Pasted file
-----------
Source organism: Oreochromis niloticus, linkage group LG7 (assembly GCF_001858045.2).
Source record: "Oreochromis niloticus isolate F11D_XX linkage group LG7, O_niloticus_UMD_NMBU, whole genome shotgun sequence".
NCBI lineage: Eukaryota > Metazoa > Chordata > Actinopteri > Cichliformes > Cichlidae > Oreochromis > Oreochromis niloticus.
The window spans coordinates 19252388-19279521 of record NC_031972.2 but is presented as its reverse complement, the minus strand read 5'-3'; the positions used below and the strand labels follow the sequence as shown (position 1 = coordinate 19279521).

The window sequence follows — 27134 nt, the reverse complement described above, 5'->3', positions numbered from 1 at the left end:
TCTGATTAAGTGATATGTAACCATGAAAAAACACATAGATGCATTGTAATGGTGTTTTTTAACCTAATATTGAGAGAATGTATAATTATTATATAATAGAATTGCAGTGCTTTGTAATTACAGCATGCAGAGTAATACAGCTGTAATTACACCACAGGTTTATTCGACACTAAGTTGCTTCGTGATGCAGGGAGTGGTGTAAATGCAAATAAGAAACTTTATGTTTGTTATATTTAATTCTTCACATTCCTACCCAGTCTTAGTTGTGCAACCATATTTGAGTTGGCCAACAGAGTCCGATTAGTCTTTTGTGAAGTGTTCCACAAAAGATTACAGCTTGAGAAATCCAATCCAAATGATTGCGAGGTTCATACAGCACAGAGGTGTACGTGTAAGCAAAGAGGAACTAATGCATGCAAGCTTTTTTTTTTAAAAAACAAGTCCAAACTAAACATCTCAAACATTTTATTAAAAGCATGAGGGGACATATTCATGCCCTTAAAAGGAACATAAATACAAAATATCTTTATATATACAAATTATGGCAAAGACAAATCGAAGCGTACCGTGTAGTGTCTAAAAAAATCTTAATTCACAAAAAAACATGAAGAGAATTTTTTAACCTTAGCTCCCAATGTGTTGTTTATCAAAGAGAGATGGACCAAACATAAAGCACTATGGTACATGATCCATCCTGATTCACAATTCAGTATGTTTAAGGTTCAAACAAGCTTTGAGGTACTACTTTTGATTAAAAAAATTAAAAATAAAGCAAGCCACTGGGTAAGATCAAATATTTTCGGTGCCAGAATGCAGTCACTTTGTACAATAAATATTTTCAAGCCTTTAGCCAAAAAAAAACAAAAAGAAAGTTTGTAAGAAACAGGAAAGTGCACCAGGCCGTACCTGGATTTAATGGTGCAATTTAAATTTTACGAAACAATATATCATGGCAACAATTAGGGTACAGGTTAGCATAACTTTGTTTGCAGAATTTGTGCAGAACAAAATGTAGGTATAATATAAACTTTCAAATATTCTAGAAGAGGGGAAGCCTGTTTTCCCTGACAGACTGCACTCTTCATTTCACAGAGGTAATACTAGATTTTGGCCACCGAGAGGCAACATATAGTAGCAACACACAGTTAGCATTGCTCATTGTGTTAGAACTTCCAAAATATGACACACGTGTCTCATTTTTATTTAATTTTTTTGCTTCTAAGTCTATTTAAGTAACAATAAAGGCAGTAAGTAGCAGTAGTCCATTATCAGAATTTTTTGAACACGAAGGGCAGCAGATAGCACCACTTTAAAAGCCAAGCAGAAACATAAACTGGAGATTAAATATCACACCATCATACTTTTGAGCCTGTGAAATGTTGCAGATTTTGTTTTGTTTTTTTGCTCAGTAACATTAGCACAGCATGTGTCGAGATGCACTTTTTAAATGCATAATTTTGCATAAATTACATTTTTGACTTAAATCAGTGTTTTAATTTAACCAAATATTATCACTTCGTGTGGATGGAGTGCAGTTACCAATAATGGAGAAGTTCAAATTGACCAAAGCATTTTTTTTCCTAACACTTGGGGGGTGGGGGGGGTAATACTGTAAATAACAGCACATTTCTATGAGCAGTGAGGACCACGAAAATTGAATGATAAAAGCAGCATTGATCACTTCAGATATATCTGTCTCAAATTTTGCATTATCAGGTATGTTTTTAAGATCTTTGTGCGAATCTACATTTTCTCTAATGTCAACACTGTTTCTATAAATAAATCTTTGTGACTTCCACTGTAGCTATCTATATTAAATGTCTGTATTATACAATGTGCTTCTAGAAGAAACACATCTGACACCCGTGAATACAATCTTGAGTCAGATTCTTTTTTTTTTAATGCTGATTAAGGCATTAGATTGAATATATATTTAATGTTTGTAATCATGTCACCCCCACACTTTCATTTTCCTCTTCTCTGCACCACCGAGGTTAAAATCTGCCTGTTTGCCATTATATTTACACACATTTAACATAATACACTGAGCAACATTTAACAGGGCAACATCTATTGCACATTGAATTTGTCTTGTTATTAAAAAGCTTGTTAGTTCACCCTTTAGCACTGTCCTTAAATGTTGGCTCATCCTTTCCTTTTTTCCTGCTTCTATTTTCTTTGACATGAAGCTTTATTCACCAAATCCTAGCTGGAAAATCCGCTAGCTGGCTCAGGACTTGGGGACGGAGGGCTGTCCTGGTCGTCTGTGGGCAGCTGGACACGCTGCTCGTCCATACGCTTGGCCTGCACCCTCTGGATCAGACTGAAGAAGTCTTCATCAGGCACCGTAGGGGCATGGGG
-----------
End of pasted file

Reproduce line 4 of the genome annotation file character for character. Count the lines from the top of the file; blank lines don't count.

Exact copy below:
The window spans coordinates 19252388-19279521 of record NC_031972.2 but is presented as its reverse complement, the minus strand read 5'-3'; the positions used below and the strand labels follow the sequence as shown (position 1 = coordinate 19279521).